Samford University is commemorating the 50th anniversary of integration during the 2017-18 academic year with a series of special events and recognitions. The commemoration kicked off during recent homecoming weekend and will continue through the spring semester.
A special highlight of the commemoration will be the recognition of African-American Samford alumni and students with the Golden Anniversary Achievement Honors during the month of February. To qualify, nominees must have completed at least one academic year enrolled at Samford University.
Nominations are being accepted through Nov. 27 using the form here. Any member of the Samford community can nominate individuals who have distinguished themselves through exemplary professional achievement and civic and community service. A representative committee including alumni, faculty, staff, and students will review the nominations and select 28 individuals to be recognized throughout the month of February in timing with Black History Month.
In 1967, the late Audrey Lattimore Gaston enrolled in Cumberland School of Law and became the first full-time, African American student at Samford. Gaston ushered in a new era for Samford, one that the university is proud to celebrate, according to Denise Gregory, Samford’s director of diversity and intercultural initiatives.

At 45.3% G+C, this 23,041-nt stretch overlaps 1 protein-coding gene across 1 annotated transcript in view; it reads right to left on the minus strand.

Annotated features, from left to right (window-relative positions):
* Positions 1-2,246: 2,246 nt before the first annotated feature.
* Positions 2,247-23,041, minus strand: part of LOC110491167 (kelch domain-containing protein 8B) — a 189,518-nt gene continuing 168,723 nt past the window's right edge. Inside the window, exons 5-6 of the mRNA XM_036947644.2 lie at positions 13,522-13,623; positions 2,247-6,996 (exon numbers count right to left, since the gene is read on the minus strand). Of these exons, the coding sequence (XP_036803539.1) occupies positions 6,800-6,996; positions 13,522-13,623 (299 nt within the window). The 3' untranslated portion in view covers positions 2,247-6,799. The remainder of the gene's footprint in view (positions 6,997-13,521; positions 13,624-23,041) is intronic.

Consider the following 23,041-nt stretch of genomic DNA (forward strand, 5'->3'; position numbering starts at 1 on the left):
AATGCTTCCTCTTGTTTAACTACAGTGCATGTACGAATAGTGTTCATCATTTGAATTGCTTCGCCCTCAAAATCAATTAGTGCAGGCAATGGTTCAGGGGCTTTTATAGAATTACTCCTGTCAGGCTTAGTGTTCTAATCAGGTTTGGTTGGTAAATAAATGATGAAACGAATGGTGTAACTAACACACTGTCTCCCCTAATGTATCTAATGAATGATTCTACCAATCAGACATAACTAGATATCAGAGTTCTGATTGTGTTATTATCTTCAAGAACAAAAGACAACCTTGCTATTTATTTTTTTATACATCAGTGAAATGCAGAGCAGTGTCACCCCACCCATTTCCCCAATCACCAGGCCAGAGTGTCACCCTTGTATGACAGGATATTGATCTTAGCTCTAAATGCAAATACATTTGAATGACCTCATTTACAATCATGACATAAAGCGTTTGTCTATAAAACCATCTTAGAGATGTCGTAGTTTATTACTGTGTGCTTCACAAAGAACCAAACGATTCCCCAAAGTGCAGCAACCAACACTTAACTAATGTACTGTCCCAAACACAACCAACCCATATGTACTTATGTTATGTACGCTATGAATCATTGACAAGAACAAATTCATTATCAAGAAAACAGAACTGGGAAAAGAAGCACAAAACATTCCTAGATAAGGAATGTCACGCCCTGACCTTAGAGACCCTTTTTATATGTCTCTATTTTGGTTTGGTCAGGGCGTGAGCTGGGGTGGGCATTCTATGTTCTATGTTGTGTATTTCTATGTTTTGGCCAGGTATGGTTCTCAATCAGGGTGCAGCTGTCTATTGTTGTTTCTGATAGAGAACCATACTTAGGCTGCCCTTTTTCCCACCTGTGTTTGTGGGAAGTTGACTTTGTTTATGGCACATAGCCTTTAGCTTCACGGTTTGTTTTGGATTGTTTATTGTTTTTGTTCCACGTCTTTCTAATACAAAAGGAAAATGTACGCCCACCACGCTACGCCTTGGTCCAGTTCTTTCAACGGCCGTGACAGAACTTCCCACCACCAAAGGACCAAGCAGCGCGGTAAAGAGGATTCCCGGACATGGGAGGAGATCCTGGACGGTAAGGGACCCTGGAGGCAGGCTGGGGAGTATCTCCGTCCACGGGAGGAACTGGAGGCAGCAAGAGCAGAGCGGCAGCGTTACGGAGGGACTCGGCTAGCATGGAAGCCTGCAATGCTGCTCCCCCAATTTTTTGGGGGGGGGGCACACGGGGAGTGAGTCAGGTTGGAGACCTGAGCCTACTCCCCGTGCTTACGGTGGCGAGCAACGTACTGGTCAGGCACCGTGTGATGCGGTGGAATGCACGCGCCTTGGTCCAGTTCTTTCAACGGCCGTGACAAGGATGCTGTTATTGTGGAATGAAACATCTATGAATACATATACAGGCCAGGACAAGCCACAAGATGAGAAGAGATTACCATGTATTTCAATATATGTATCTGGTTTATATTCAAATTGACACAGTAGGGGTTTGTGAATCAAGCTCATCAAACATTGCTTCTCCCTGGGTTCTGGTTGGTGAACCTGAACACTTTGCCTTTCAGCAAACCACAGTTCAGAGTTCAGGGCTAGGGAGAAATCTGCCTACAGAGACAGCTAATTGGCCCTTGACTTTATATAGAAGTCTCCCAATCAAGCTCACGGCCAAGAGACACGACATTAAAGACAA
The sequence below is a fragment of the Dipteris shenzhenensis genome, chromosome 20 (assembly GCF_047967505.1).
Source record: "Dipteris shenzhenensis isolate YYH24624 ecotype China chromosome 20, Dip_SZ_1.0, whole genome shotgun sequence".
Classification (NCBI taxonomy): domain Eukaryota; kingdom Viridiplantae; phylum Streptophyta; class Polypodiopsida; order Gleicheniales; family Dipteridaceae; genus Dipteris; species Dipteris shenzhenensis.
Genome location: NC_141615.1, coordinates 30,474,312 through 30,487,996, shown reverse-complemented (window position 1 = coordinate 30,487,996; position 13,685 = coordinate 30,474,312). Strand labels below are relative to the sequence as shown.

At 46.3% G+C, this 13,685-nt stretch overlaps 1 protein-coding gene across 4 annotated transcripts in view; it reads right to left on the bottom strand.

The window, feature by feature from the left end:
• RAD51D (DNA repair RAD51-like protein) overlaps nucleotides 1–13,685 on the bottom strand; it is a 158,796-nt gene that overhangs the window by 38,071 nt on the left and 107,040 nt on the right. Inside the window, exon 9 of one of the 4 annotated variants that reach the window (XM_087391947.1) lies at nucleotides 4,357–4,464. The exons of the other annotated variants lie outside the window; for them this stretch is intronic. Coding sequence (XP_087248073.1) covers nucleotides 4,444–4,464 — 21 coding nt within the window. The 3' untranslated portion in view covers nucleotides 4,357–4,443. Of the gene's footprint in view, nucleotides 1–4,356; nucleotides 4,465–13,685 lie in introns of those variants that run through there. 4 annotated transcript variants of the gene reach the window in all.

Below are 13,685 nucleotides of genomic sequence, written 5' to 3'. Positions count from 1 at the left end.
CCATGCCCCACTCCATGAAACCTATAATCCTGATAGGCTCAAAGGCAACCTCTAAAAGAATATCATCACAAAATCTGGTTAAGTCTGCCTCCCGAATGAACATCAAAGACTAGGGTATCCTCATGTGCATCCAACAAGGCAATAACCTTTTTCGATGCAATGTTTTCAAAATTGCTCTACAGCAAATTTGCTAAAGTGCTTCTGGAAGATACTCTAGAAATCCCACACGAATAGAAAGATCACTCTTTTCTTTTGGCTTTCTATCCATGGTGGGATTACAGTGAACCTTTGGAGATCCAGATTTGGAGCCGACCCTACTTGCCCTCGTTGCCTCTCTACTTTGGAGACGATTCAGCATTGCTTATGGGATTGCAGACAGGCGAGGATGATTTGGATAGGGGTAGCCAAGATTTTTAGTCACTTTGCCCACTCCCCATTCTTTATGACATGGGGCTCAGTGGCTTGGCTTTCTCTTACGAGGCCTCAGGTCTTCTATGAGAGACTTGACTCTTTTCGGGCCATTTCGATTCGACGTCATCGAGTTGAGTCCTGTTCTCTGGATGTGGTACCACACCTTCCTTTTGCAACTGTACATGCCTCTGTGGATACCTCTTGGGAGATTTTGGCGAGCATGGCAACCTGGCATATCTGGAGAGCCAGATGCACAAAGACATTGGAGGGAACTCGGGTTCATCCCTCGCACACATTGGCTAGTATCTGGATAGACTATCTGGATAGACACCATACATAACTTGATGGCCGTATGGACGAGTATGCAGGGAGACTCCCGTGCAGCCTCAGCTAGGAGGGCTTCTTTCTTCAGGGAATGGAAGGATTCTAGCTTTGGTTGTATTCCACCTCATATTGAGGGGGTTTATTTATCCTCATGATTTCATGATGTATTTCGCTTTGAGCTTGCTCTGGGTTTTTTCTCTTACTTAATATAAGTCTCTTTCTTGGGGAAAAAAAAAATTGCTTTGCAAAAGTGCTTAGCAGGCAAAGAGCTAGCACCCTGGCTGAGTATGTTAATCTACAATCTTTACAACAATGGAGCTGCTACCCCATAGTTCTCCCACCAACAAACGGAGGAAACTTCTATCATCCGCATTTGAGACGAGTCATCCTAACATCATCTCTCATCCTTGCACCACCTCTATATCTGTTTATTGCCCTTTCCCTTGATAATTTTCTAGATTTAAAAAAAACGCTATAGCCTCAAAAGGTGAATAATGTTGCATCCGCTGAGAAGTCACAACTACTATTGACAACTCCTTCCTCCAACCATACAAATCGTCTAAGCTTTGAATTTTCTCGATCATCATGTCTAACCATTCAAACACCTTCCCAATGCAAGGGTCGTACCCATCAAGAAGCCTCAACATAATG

In 1969, the late Elizabeth Sloan became the first African-American undergraduate to live on campus. That same year Samford became the first major university in Alabama to integrate its sports teams when three African American junior-college transfers—Sherman Hogan, Otha Mitchell, and Billy Williams—joined the basketball team.
The year-long commemoration kicked off during recent homecoming weekend at the Leadership Forum for members of Samford’s board of trustees, board of overseers, advisory boards and other leadership groups.
“This year, even as Samford celebrates the golden anniversary of full integration—as always—we remember that we stand on the shoulders of those who came before. We sit in the shade of trees we did not plant,” Samford President Andrew Westmoreland told the audience of about 250 university leaders.
“We humbly recognize that African-Americans have always been part of the Samford story, from the very beginning, even in moments when their efforts were invisible or barely acknowledged.”
Westmoreland noted that almost 2,000 have earned Samford degrees over the past 50 years and have gone on to achieve success in medicine and science, business, ministry, education, the arts and politics.
“Fifty years ago, the Samford University family grew more diverse, larger and stronger . . . and the world was better for it,” Westmoreland added. “We continue to celebrate that progress with special events and commemorations this year.”
Other special highlights during the year include the annual Thurgood Marshall Symposium hosted by Cumberland School of Law Feb. 15 and the Tom and Marla Corts Distinguished Author Series March 1, hosted by Orlean Beeson School of Education and featuring 1996 Samford alumnus Eric Motley. Billie Jean Young, a 1979 Cumberland graduate, will perform her one-woman show, “Fannie Lou Hamer: This Little Light” Feb. 13, and New York Times bestselling author Andrew Maraniss speaks Feb. 27. Maraniss' book Strong Inside is the civil rights story of Perry Wallace, the first African American basketball player in the Southeastern Conference.